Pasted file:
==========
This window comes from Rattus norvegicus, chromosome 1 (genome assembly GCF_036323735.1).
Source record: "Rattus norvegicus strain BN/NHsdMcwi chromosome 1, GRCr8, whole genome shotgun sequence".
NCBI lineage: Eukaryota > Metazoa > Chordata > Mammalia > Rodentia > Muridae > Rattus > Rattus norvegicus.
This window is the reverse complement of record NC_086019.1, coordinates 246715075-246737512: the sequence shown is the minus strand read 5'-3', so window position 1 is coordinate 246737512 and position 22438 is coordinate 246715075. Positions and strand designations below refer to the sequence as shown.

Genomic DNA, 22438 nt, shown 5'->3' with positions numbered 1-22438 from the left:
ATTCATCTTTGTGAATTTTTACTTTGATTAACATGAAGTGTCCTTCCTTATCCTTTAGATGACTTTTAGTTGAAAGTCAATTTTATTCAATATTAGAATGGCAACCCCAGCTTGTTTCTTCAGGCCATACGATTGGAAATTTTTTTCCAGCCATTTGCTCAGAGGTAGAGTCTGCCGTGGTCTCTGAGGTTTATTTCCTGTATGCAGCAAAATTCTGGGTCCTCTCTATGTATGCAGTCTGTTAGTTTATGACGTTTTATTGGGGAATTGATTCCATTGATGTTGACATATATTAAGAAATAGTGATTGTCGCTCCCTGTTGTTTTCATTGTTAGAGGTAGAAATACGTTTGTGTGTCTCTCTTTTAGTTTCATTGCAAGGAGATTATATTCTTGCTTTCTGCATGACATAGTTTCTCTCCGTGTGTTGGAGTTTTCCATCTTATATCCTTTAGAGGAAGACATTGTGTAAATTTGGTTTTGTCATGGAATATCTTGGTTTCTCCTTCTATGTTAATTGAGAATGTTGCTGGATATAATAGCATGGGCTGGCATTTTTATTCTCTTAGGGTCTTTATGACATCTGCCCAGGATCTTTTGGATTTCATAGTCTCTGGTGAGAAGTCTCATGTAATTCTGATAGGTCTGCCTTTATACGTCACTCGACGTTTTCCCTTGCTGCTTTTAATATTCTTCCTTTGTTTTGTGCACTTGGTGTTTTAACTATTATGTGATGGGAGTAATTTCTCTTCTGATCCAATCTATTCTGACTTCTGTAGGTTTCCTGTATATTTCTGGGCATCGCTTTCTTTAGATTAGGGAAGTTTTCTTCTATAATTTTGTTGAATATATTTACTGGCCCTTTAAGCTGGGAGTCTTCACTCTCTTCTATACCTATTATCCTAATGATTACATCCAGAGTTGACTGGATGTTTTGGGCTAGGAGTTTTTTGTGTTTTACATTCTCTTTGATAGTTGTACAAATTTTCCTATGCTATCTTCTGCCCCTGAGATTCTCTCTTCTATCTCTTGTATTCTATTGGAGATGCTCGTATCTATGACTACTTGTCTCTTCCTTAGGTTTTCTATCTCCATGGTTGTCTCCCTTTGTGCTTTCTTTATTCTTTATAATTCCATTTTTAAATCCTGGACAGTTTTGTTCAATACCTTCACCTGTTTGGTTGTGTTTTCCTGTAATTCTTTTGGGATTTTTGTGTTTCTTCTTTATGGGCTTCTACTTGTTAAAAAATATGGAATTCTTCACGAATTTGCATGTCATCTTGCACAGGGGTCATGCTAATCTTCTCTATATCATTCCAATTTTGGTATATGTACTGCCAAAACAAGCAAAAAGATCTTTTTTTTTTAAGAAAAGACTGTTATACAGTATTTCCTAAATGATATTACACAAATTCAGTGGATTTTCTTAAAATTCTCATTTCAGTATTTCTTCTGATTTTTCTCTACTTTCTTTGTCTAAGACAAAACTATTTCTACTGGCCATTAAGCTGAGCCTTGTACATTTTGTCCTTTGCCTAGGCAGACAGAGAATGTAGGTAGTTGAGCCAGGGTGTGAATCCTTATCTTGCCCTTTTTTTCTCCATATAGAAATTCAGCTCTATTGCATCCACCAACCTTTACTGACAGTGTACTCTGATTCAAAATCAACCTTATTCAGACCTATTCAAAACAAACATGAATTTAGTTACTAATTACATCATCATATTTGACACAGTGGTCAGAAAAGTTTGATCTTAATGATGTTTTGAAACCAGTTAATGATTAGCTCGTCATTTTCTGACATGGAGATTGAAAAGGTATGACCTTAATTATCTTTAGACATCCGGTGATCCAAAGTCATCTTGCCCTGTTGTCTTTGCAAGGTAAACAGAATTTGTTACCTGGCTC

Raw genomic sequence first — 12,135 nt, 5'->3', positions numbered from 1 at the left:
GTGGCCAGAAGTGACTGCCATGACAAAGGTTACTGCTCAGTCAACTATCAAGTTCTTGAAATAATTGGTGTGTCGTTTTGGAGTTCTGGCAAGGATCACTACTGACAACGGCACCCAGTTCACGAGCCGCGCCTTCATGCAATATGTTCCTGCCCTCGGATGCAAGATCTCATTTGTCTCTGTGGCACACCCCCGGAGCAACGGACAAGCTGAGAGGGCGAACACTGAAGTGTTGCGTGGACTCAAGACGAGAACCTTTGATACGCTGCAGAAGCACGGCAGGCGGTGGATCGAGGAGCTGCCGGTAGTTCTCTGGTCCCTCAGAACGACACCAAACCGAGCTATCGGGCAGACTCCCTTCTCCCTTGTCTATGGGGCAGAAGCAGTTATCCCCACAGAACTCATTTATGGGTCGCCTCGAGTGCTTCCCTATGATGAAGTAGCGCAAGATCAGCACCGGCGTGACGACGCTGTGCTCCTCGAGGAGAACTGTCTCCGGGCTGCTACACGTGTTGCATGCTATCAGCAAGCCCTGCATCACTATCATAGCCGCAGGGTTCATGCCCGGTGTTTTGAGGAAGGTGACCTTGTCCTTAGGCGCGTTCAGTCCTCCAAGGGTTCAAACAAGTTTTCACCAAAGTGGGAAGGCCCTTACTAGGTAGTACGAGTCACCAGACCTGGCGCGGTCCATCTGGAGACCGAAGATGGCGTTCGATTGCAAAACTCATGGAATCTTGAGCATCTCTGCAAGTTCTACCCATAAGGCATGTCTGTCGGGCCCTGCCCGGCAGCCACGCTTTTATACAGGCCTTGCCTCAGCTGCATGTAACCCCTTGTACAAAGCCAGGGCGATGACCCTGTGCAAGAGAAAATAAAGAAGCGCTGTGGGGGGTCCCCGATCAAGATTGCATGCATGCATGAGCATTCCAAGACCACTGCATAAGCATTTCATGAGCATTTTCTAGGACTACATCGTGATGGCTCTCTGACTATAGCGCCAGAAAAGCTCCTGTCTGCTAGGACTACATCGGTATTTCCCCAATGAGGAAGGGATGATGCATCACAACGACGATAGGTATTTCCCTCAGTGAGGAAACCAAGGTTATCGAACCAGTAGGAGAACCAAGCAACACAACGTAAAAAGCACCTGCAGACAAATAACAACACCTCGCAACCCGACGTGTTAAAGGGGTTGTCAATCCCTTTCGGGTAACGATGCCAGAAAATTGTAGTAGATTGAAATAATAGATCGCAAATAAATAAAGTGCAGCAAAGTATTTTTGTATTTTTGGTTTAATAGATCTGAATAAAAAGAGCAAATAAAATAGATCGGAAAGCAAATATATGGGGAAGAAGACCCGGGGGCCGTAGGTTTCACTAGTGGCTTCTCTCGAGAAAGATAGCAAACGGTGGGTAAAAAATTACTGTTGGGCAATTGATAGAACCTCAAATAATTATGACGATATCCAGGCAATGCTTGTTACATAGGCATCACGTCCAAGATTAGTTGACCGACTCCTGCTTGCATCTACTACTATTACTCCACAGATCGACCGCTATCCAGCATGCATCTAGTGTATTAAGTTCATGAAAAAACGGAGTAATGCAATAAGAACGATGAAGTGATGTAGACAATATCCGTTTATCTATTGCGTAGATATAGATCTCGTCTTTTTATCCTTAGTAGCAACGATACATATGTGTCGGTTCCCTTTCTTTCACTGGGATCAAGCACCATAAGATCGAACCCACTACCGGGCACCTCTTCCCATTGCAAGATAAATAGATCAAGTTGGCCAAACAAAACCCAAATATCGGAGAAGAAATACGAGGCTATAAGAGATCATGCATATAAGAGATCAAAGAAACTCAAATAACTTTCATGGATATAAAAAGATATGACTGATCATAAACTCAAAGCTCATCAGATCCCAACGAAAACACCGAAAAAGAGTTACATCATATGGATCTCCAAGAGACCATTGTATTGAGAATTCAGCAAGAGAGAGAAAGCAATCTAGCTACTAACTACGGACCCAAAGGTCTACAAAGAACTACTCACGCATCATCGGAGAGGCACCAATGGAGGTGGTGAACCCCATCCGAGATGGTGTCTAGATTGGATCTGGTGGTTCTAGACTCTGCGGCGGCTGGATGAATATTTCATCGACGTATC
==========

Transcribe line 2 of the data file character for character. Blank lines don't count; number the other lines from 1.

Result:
Source record: "Rattus norvegicus strain BN/NHsdMcwi chromosome 1, GRCr8, whole genome shotgun sequence".